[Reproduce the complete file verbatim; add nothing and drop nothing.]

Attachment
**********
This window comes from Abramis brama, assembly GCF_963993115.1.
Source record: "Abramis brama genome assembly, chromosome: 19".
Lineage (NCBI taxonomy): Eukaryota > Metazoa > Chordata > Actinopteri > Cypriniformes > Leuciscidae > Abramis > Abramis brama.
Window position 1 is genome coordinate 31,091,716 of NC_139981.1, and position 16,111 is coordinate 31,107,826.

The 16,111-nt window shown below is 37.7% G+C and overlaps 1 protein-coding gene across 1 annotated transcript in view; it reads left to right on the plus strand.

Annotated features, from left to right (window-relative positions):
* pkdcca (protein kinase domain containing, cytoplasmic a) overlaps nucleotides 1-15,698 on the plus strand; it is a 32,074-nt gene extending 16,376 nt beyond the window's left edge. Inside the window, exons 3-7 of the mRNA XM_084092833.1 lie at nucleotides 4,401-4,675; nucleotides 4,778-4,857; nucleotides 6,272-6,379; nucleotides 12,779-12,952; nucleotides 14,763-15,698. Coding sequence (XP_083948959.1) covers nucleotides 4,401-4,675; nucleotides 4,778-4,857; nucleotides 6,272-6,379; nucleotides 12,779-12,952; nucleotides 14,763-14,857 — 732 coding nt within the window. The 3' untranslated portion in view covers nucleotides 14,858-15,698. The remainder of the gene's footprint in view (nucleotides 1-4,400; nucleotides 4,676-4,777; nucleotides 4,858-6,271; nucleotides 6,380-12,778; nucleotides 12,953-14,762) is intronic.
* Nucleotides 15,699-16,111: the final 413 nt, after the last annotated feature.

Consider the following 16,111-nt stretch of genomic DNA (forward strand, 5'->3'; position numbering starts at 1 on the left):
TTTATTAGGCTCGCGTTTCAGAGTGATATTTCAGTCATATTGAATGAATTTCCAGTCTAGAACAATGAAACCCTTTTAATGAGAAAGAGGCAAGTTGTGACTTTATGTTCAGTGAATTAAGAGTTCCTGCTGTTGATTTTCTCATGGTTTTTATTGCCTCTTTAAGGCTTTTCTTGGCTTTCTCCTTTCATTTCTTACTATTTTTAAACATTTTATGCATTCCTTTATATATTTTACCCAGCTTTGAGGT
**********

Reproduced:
This window comes from Abramis brama, assembly GCF_963993115.1.
Source record: "Abramis brama genome assembly, chromosome: 19".
Lineage (NCBI taxonomy): Eukaryota > Metazoa > Chordata > Actinopteri > Cypriniformes > Leuciscidae > Abramis > Abramis brama.
Window position 1 is genome coordinate 31,091,716 of NC_139981.1, and position 16,111 is coordinate 31,107,826.

The 16,111-nt window shown below is 37.7% G+C and overlaps 1 protein-coding gene across 1 annotated transcript in view; it reads left to right on the plus strand.

Annotated features, from left to right (window-relative positions):
* pkdcca (protein kinase domain containing, cytoplasmic a) overlaps nucleotides 1-15,698 on the plus strand; it is a 32,074-nt gene extending 16,376 nt beyond the window's left edge. Inside the window, exons 3-7 of the mRNA XM_084092833.1 lie at nucleotides 4,401-4,675; nucleotides 4,778-4,857; nucleotides 6,272-6,379; nucleotides 12,779-12,952; nucleotides 14,763-15,698. Coding sequence (XP_083948959.1) covers nucleotides 4,401-4,675; nucleotides 4,778-4,857; nucleotides 6,272-6,379; nucleotides 12,779-12,952; nucleotides 14,763-14,857 — 732 coding nt within the window. The 3' untranslated portion in view covers nucleotides 14,858-15,698. The remainder of the gene's footprint in view (nucleotides 1-4,400; nucleotides 4,676-4,777; nucleotides 4,858-6,271; nucleotides 6,380-12,778; nucleotides 12,953-14,762) is intronic.
* Nucleotides 15,699-16,111: the final 413 nt, after the last annotated feature.

Consider the following 16,111-nt stretch of genomic DNA (forward strand, 5'->3'; position numbering starts at 1 on the left):
TTTATTAGGCTCGCGTTTCAGAGTGATATTTCAGTCATATTGAATGAATTTCCAGTCTAGAACAATGAAACCCTTTTAATGAGAAAGAGGCAAGTTGTGACTTTATGTTCAGTGAATTAAGAGTTCCTGCTGTTGATTTTCTCATGGTTTTTATTGCCTCTTTAAGGCTTTTCTTGGCTTTCTCCTTTCATTTCTTACTATTTTTAAACATTTTATGCATTCCTTTATATATTTTACCCAGCTTTGAGGT